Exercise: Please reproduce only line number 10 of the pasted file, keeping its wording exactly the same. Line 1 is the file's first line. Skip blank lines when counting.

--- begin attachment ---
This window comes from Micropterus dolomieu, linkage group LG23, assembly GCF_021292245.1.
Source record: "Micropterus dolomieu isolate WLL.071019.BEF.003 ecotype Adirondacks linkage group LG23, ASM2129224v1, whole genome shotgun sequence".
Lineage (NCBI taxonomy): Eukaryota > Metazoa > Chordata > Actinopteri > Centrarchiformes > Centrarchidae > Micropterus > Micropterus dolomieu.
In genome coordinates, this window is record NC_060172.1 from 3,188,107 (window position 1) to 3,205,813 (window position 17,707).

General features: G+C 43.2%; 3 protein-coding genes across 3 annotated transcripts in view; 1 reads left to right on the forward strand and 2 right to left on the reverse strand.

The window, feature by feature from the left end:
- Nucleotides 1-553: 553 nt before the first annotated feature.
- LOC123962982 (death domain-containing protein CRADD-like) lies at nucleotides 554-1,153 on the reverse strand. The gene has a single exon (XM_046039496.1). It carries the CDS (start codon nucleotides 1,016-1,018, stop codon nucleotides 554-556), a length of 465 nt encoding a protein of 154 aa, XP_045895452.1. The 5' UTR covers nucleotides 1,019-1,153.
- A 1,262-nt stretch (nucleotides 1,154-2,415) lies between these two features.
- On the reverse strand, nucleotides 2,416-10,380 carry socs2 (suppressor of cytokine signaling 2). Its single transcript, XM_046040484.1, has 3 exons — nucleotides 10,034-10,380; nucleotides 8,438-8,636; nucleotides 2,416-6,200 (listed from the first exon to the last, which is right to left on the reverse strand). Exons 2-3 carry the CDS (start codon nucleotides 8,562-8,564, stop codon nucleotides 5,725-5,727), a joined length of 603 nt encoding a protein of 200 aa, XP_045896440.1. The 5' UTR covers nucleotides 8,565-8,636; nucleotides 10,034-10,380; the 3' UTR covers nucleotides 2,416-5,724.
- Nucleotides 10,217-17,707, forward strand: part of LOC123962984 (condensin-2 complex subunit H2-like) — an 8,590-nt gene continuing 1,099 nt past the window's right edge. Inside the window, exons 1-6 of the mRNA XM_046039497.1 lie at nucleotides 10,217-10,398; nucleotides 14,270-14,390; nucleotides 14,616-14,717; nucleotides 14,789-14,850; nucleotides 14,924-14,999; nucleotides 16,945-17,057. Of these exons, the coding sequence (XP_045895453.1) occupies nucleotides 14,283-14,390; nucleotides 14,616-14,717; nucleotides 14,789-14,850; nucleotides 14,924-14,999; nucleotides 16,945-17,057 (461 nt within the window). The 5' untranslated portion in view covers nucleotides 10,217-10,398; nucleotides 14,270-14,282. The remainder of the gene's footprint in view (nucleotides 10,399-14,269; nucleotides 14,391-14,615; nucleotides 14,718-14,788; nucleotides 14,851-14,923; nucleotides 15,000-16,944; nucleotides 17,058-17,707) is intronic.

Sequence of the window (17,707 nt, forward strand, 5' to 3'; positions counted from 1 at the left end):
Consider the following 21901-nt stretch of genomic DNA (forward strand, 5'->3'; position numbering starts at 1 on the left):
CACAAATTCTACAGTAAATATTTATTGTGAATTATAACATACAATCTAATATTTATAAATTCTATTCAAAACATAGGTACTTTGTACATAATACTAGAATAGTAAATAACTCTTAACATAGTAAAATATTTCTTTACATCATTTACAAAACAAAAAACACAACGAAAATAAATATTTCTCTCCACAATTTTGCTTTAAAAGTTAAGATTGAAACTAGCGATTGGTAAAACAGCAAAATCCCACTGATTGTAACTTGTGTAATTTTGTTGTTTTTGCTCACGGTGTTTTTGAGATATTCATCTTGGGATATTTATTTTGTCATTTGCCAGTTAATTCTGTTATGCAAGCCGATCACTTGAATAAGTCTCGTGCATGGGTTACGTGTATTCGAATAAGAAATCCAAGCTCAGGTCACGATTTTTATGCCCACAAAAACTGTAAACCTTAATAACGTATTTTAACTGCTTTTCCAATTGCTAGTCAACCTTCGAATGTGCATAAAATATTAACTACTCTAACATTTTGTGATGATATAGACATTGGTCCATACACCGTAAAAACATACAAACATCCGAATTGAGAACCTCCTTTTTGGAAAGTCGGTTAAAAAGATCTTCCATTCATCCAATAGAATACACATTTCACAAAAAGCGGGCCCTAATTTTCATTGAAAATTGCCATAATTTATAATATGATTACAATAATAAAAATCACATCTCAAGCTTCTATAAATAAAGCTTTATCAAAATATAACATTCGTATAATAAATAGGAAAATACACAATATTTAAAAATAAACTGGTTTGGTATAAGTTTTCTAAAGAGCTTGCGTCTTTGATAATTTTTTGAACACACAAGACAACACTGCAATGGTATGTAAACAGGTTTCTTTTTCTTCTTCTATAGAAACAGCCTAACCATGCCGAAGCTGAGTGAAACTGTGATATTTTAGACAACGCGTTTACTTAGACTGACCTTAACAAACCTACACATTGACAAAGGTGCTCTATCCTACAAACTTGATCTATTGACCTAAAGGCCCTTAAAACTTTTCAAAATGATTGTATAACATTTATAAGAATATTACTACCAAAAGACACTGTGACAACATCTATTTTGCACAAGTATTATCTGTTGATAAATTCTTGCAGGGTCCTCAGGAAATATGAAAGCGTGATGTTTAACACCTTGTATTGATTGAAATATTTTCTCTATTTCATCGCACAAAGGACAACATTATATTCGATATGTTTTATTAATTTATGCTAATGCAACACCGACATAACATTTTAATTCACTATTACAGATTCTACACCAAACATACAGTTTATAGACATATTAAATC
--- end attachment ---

- On the reverse strand, nucleotides 2,416-10,380 carry socs2 (suppressor of cytokine signaling 2). Its single transcript, XM_046040484.1, has 3 exons — nucleotides 10,034-10,380; nucleotides 8,438-8,636; nucleotides 2,416-6,200 (listed from the first exon to the last, which is right to left on the reverse strand). Exons 2-3 carry the CDS (start codon nucleotides 8,562-8,564, stop codon nucleotides 5,725-5,727), a joined length of 603 nt encoding a protein of 200 aa, XP_045896440.1. The 5' UTR covers nucleotides 8,565-8,636; nucleotides 10,034-10,380; the 3' UTR covers nucleotides 2,416-5,724.